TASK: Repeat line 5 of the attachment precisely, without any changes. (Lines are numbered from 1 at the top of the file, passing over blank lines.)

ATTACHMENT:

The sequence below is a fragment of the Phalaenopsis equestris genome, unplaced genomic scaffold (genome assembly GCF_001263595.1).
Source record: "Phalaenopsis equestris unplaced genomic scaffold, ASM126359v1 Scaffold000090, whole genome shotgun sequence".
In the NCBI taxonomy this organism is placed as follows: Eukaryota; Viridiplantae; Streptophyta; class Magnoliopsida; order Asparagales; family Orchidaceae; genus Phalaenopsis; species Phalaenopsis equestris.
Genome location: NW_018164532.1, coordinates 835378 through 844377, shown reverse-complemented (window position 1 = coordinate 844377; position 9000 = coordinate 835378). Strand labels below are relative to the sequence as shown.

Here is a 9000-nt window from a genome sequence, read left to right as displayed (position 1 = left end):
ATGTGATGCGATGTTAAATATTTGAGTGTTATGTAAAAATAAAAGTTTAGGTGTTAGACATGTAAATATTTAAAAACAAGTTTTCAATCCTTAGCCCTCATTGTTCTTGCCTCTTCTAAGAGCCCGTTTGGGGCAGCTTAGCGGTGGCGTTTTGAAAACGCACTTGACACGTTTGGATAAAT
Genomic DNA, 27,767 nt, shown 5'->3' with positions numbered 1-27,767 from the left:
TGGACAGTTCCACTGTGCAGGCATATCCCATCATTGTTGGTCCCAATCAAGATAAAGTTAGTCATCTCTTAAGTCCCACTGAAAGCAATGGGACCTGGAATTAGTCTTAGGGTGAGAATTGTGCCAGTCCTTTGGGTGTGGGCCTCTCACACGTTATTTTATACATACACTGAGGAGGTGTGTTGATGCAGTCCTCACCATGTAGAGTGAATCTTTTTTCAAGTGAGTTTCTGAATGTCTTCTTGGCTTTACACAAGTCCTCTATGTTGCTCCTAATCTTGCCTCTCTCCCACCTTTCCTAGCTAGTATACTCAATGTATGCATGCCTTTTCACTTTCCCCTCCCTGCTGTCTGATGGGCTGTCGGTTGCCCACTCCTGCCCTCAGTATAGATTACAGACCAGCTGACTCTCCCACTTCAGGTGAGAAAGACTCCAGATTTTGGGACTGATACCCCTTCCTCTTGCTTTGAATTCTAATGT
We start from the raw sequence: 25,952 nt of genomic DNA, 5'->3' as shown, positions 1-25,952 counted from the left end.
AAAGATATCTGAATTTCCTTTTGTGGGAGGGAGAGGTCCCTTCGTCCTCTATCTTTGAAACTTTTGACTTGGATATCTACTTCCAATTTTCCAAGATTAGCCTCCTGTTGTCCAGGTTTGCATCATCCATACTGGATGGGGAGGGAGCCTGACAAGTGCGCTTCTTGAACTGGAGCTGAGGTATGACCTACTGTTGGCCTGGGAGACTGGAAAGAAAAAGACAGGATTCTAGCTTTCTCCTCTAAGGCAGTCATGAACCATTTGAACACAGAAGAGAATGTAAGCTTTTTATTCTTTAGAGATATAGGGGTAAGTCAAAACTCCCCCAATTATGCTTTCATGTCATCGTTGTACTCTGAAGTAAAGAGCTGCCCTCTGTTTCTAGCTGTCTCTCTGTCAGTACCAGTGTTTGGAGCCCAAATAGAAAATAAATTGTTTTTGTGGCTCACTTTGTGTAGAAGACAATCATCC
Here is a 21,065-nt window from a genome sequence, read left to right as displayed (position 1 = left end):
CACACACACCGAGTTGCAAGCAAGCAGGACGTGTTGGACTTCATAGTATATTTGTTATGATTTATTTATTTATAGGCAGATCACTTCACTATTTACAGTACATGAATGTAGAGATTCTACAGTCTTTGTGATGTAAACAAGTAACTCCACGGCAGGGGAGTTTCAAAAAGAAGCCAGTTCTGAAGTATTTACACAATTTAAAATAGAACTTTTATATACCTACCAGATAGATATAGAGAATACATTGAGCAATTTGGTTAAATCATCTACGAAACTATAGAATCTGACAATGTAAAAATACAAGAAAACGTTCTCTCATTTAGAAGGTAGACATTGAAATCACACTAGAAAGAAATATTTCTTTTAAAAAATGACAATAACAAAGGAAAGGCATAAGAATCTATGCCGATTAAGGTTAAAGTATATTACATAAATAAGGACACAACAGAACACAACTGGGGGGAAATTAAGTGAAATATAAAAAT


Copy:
Here is a 9000-nt window from a genome sequence, read left to right as displayed (position 1 = left end):